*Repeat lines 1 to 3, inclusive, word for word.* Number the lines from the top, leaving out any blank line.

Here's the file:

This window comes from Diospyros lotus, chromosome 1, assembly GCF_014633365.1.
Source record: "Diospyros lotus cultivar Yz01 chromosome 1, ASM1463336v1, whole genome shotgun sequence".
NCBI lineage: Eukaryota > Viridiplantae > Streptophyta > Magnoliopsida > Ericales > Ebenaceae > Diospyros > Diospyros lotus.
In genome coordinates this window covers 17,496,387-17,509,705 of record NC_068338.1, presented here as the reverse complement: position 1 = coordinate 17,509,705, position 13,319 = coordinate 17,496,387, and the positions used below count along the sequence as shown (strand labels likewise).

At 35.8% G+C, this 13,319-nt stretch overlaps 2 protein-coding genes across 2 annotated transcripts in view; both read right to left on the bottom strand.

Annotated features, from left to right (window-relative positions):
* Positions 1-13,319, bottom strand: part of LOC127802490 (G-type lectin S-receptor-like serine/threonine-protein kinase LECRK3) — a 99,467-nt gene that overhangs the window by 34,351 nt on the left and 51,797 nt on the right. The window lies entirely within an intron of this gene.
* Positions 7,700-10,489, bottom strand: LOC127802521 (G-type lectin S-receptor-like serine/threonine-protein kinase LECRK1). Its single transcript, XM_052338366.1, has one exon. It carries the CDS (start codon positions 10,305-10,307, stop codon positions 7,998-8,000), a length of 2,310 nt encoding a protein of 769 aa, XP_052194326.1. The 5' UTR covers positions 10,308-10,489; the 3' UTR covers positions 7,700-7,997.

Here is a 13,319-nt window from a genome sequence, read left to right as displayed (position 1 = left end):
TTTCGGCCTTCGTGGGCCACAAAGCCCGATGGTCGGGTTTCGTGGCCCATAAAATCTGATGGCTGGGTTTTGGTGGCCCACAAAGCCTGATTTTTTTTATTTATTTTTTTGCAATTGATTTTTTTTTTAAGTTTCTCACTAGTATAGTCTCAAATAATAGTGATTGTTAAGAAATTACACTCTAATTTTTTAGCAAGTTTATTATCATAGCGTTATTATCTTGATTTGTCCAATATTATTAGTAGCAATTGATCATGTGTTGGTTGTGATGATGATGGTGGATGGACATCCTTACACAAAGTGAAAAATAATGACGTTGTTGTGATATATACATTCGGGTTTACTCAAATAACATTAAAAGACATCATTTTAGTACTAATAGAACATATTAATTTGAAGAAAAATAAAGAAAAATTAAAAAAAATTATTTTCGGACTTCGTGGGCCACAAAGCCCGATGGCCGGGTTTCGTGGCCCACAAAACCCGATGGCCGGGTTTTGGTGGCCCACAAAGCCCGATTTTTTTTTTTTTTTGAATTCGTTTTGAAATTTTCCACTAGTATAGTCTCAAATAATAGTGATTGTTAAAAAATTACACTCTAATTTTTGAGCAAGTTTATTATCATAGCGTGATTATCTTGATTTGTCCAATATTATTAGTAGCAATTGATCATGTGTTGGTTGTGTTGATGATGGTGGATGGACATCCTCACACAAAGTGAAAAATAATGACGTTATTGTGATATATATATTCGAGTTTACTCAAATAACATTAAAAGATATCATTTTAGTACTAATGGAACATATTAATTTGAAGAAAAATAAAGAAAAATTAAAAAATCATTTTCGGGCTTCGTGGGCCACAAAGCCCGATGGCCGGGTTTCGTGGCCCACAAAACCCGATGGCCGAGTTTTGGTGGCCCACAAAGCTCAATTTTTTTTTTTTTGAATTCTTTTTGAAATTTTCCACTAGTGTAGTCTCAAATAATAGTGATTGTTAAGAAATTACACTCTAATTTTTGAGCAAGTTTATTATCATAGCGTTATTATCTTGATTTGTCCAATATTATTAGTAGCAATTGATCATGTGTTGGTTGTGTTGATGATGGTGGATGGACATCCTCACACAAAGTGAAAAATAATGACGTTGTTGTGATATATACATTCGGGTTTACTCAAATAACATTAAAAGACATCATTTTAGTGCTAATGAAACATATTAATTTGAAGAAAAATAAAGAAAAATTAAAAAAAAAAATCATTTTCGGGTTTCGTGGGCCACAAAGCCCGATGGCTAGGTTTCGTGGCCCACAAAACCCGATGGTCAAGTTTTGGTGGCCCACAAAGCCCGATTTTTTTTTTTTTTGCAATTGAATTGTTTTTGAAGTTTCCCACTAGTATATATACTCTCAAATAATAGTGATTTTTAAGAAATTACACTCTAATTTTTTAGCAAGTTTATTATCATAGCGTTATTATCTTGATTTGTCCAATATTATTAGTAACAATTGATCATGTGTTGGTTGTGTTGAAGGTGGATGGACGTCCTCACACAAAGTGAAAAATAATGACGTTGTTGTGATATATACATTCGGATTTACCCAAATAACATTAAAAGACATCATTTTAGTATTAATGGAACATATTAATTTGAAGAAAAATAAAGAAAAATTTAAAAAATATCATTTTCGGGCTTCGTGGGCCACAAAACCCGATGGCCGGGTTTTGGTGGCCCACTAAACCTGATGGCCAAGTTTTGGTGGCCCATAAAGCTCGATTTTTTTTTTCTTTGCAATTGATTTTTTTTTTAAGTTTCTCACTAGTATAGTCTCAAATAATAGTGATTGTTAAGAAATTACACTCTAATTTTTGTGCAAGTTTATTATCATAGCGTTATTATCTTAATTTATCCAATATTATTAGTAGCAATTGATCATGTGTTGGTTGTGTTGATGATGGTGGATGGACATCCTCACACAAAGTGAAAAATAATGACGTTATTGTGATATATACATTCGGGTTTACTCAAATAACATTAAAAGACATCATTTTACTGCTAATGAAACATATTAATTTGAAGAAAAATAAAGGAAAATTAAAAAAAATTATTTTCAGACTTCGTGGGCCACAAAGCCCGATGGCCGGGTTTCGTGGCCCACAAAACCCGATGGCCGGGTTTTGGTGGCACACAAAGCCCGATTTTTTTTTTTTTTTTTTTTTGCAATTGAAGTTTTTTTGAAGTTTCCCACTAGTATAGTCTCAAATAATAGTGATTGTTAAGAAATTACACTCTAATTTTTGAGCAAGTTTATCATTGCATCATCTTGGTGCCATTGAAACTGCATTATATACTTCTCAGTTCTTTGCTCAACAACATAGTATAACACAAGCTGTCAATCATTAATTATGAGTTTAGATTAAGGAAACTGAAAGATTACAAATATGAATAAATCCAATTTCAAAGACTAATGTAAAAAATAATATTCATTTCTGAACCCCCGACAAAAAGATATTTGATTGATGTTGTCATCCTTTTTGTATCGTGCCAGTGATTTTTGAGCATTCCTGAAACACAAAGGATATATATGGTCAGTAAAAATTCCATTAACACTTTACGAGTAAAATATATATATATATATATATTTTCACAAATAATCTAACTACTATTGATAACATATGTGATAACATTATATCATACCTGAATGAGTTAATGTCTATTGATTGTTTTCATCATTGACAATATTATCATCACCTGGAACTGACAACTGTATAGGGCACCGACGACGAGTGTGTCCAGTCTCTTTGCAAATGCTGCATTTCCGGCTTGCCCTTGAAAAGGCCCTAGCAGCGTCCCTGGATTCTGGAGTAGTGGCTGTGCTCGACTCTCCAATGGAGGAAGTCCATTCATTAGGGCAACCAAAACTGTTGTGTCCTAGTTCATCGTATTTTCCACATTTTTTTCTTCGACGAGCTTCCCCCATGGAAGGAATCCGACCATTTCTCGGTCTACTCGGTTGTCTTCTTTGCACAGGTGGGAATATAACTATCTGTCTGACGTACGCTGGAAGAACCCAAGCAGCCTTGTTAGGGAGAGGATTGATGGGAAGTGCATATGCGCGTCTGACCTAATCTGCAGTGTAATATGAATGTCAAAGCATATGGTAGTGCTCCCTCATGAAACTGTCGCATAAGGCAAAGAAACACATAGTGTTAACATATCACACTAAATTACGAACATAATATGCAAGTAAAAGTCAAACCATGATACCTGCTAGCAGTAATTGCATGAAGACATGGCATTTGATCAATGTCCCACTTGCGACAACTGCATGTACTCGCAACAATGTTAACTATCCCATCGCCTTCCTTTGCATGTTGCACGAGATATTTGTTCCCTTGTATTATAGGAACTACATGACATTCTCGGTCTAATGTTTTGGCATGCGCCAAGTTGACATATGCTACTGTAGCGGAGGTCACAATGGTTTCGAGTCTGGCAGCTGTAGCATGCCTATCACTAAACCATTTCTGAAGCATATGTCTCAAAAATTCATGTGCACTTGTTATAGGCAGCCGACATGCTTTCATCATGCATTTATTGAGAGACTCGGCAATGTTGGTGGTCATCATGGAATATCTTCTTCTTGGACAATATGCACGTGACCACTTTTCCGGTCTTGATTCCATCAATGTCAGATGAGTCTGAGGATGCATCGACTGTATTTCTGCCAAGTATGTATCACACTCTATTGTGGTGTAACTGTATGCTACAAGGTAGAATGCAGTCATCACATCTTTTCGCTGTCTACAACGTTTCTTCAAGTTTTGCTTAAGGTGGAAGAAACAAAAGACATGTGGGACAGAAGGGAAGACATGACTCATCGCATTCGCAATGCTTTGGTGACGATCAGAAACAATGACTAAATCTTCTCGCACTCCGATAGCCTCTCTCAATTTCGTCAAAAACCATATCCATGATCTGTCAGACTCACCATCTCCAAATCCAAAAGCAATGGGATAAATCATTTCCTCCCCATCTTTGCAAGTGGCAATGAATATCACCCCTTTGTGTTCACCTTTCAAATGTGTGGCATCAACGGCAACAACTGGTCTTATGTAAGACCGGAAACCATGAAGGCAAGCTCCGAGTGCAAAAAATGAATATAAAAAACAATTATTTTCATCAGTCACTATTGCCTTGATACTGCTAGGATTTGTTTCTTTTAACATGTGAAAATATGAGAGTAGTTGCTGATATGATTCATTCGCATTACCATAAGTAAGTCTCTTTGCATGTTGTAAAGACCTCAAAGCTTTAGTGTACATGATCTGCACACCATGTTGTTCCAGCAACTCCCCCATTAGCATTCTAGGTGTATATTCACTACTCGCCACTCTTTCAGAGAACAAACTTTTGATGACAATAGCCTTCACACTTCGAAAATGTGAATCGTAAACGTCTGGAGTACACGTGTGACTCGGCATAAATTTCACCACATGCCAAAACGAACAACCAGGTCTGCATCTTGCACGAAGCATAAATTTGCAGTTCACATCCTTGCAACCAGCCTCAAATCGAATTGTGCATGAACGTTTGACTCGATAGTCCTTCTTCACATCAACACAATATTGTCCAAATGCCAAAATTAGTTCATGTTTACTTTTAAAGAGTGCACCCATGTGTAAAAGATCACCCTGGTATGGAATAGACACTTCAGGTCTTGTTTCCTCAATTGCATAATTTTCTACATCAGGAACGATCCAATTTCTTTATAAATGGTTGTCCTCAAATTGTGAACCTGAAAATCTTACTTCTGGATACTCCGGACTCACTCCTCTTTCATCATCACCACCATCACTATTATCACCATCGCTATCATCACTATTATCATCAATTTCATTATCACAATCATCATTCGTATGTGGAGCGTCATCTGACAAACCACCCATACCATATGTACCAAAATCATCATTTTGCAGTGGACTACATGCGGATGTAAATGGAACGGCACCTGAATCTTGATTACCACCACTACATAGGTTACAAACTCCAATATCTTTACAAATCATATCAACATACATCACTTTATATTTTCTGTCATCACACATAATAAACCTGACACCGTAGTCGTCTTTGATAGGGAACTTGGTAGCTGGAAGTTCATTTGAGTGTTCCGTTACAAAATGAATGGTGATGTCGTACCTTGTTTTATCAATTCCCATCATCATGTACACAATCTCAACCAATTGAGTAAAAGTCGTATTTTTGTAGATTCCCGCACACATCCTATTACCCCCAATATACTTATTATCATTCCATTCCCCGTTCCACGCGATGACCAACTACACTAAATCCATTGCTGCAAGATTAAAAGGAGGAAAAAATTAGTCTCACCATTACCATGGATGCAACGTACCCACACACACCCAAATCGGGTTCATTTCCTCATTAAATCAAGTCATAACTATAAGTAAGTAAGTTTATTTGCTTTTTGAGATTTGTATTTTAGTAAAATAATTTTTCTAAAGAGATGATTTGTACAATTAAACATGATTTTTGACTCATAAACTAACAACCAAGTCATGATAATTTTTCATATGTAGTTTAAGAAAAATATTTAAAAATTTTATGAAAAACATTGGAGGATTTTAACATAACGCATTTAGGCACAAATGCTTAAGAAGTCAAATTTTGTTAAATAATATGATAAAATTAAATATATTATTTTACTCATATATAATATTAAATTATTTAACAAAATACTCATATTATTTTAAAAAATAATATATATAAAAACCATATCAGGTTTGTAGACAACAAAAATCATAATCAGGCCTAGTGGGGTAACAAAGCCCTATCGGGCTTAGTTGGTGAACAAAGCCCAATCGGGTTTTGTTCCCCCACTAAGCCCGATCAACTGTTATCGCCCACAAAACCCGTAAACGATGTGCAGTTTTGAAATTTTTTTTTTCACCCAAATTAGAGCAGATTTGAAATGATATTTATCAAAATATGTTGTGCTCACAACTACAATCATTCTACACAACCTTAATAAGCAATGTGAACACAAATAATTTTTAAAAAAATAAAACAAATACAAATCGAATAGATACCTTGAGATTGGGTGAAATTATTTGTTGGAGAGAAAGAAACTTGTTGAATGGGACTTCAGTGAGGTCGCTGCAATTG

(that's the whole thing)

This window comes from Diospyros lotus, chromosome 1, assembly GCF_014633365.1.
Source record: "Diospyros lotus cultivar Yz01 chromosome 1, ASM1463336v1, whole genome shotgun sequence".
NCBI lineage: Eukaryota > Viridiplantae > Streptophyta > Magnoliopsida > Ericales > Ebenaceae > Diospyros > Diospyros lotus.